Literary Apologetics: An Interview with Dr Holly Ordway

I was recently a guest on Nick Peters’ Deeper Waters podcast, where I spent two hours discussing literary apologetics with him – and the time flew by!

You can listen here.

The conversation included:

  • why literature is important for everyone
  • why Christian apologists specifically can benefit from reading fiction,
  • why it’s important to understand literary genre when reading Scripture, and what “literal” literally means,
  • what an allegory is and why neither the Chronicles of Narnia nor The Lord of the Rings are allegories,
  • why horror fiction can be valuable for Christians (with a shout-out to Garret Johnson who’s written an excellent series on Hieropraxis about weird fiction),
  • why Beowulf is a fantastic poem,
  • who the Inklings are… and more.

Not surprisingly, I also referenced my colleague Dr. Michael Ward on several occasions during the podcast, as he’s doing the very best work out there on C.S. Lewis and imaginative and literary apologetics. Go read his book Planet Narnia: The Seven Heavens in the Imagination of C.S. Lewis.

Oh, and I happened to mention that if you find all of this fascinating, you can come study with me and Dr. Ward at HBU in the MA in Apologetics… which is now approved for 100% online delivery starting in Fall 2014!

If you are interested in literary and imaginative apologetics, this is the place to be, and now you can do the MAA from anywhere in the world. Come join us! (more info at )

Here’s the link to the podcast:


Dr. Holly Ordway is a poet, academic, and Christian apologist. She is the chair of the Department of Apologetics and director of the MA in Cultural Apologetics at Houston Baptist University, and the author of Not God’s Type (2010; 2nd ed. forthcoming, 2014, Ignatius Press). Her work focuses on imaginative and literary apologetics, with special attention to C.S. Lewis and Charles Williams.


Literature, CS Lewis and Conversion: Holly Ordway and Laura Miller on Unbelievable?

In June, I had the pleasure of joining Justin Brierley, the host of the UK apologetics radio show Unbelievable? on Premier Christian Radio, in his studio in London to record a show on C.S. Lewis and literature. We were joined, via phone, by writer Laura Miller, who wrote The Magician’s Book: A Skeptic’s Adventures in Narnia, which I had read and enjoyed.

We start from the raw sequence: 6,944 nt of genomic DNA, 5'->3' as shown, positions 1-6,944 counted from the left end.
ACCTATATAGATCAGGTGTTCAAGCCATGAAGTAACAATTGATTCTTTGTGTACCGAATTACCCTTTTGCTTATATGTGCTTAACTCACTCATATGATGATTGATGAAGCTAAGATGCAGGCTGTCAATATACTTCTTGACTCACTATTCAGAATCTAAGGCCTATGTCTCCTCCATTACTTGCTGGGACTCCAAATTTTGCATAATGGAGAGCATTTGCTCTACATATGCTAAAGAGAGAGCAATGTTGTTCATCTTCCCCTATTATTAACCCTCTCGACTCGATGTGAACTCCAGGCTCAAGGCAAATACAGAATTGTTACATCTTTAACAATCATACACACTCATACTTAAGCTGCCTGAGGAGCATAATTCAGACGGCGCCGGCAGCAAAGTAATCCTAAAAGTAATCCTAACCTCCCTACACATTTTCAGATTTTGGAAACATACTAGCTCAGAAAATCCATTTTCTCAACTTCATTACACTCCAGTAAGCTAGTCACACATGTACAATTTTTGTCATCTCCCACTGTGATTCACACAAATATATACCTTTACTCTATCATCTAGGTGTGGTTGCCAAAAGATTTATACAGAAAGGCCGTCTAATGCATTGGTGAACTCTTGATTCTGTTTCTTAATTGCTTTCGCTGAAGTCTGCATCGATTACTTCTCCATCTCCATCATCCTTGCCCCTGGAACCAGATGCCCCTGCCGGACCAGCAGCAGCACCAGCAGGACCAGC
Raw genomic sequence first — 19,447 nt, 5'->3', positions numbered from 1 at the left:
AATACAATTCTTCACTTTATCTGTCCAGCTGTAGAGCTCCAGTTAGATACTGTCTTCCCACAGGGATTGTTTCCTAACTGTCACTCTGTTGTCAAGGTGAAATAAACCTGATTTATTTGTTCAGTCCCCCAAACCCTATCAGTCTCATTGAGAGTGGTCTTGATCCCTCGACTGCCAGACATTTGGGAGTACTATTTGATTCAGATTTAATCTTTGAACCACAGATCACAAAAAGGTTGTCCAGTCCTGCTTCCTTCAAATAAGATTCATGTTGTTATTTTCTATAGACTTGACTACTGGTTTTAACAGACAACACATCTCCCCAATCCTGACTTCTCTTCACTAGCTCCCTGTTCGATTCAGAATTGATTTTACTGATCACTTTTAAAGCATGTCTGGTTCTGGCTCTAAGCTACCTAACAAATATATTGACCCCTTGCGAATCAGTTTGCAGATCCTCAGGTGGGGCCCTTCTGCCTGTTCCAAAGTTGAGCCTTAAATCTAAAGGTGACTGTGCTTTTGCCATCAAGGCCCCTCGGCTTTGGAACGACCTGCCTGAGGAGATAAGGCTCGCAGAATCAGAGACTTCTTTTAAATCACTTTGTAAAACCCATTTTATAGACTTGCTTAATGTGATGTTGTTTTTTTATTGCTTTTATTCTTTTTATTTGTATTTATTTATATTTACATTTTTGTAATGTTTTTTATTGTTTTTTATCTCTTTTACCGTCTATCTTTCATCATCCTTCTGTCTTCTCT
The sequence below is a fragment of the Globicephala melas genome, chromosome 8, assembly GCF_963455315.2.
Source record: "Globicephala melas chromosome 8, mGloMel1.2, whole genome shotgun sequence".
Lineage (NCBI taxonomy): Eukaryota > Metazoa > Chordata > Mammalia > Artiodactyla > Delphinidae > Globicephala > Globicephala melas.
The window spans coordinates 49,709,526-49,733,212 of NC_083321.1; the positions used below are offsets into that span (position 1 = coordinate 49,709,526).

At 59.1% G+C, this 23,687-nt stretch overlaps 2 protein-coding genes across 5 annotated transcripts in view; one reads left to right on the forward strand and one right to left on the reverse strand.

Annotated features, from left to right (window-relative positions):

You can listen to the show here.

unbelievable show
In the Unbelievable? studio in London.

On the show, Laura and I discussed the experience of reading the Chronicles of Narnia and discovering – later – their Christian message; we then get into the larger issues of the merits of using literature to convey the Christian message, and the question of whether literature points beyond itself, to a transcendent reality. Can this be the case for Christians only, or for nonbelievers too? And can non-Christian authors have something to offer as well?

I thoroughly enjoyed the conversation, and I hope you will too. You can listen to the whole show here: Literature, C.S. Lewis, and Conversion (the page with show notes) or with the direct link to the MP3 audio.

If you enjoy this, you’ll also enjoy the show from several years ago in which my colleague Michael Ward discussed Narnia with Laura Miller as well: A Skeptic in Narnia.


Dr. Holly Ordway is a poet, academic, and Christian apologist. She is the chair of the Department of Apologetics and director of the MA in Cultural Apologetics at Houston Baptist University, and the author of Not God’s Type (2010; 2nd ed. forthcoming, 2014, Ignatius Press). Her work focuses on imaginative and literary apologetics, with special attention to C.S. Lewis and Charles Williams.

Red Booth Notes: Simple Gifts, Profound Truth: A Lenten Reflection

Red BoothThis year, during Lent, I have been grateful for Chestertonian gifts, all centered on his remarkable ability to find wonder in things that are familiar.

The good in seeing familiar things anew was something Chesterton never took for granted. It was something he cherished, and often wrote about. Take, for example, a piece of chalk. Cast in Chestertonian prose, a piece of chalk became a key to the vale of the White Horse, where “colossal contours…express the best quality of England.” We find that phrase in the book Tremendous Trifles, set in an essay leading out from the commonplace to a mist-filled morning of reflections that deeply stir the imagination. We stand on a high hill and look down on an ageless steed. A small piece of white has conjured a legend.

I think as well of Chesterton’s deep appreciation for George MacDonald, and how a simple golden thread (another familiar object) woven in one of MacDonald’s works of imaginative fantasy became a lifeline that drew Chesterton to faith. I had never before stopped to consider how the magic, unbreakable thread bestowed on the Princess Irene and the miner boy Curdie, which guided them out of a terrible labyrinth, could become a redemptive metaphor. Chesterton helped me see that.